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Barbara Windsor

Posted by keith1942 on April 23, 2012

We had the pleasure of hearing ‘Babs’ in a Festival ScreenTalk with Neil Young. She is clearly a professional, demonstrated by her entrance which both presented her irrepressible character and also engaged with enthusiastic audience. The actual interview partly covered biographical territory, including her theatre and film career, and the latter-day EastEnders television soap. There was a particular focus on the 1964 film Sparrers Can’t Sing (1963) which was screened after the interview.

She was born in Shoreditch in 1937: her father was a costermonger, her mother was a dressmaker. She was a wartime evacuee to Blackpool where she first attended a dance school. Her mother in particular wanted the family to move out of and up from the East End. The young Barbara had elocution lessons at school. This and the dance skills led to juvenile stage appearances in pantomime. She became a professional in the 1950s but it was the new approaches of the 1960s that gave her the biggest breaks. Whilst working in the West End she received an audition with Joan Littlewood. He memories of Littlewood evoked a cranky character, not always easy to work with. [It seems she used F… word or similar as a frequent adjective and adverb]. However, Littlewood’s theatre productions were outstanding and Windsor starred in Fings Ain’t What They Used to Be, Oh What a Lovely War and Sparrers Can’t Sing both in the UK and in the USA on Broadway.

By then Barbara had appeared in small parts in six films, includin The Belles of St Trinians (1954). However, Sparrers Can’t Sing achieved a major impact, with a BAFTA nomination in the UK and a successful run in New York. The latter screenings had printed glossaries provided for the audience explaining the Cockney slang in the film.

Her other famous screen appearances are in the Carry On series, in which she appeared in nine films. In the interview Barbara was extremely witty about the some of the travails of the production work. Despite their success the producers [led by Peter Rogers] kept the cast and crew on an extremely tight budget. In the early 1960s the leading male players were getting £5,000 a film: and predictably the leading women players less, £2,000. One of her most famous scenes is in Carry on Camping (1969) where she loses her bra during an exercise scene. Barbara recalled the extreme contortions of the various takes to avoid the sight of an actual female breast in the more censorious climate of the 1960s. She also recalled that the exteriors for this film [as for most other Carry Ons] were filmed in a field behind the studio rather than on location. In a delightful parallel with the 1960s art film director Michael Antonioni, the field’s worn grass was painted screen.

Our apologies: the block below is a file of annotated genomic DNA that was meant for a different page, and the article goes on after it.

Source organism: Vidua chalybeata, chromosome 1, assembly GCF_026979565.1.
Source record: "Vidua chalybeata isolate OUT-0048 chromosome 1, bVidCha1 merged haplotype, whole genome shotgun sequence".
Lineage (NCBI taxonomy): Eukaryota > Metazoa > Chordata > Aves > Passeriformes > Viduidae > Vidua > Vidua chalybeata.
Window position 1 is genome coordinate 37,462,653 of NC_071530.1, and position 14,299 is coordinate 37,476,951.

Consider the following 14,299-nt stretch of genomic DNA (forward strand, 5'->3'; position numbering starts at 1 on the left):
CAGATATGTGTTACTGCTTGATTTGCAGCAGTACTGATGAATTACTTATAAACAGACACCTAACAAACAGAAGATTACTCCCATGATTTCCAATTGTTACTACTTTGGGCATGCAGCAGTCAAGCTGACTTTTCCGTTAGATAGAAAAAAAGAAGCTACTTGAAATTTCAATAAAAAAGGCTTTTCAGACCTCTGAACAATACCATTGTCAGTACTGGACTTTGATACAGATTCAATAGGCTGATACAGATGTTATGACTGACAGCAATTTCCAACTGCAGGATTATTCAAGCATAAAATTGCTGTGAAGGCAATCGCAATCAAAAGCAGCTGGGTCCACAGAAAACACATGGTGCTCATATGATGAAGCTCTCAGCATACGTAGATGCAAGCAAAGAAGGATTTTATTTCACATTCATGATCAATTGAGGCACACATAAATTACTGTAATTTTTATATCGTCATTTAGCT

Barbara Windsor also appeared in films by a number of other talented directors. She had a dance sequence in Ken Russell’s The Boyfriend. Russell’s earlier The Devils was in production at Pinewood at the same time as Carry on Camping: an evocative contrast of the British film industry of the period. Barbara’s professional approach, which she stressed in the interview, gave her the nickname of ‘one-take Barbara’. However, working with Russell led to her having to perform 34 takes for the scene in his film: which says more about Russell than Windsor.

It is clear that Barbara Windsor was typecast from early in her career. This was in part due to her infectious and seemingly spontaneous character, but is also clear that one attribute, her substantial bosom, led to her being stereotyped. One wonders if the mediums in which she worked did not objectify women in the way they do that she might have developed in other ways. Whilst Sparrers Can’t Sing. is stereotypically comic at times there are also serious passages and convincing personal relations. The Littlewood years suggests a possibly different direction, as does her stage appearance in Tony Richardson’s production of The Threepenny Opera. Prompted, she chose Theatre as the most favoured aspect of her career. Her other film work includes Carol’s Reeds fine A Kid for Two Farthings (1955): and she has performed on stage in Shakespeare. But her persona is now defined by the years with Carry On and subsequently her years in the EastEnders pub.

The Festival is screening her first film with Peter Rogers [and one of my favourites] Carry on Spying (1964) and \a typical example of British crime comedy of the period, Crooks in the Cloister (1964).

Barbara Windsor was also presented with the Festival’s Lifetime Achievement Award.

 

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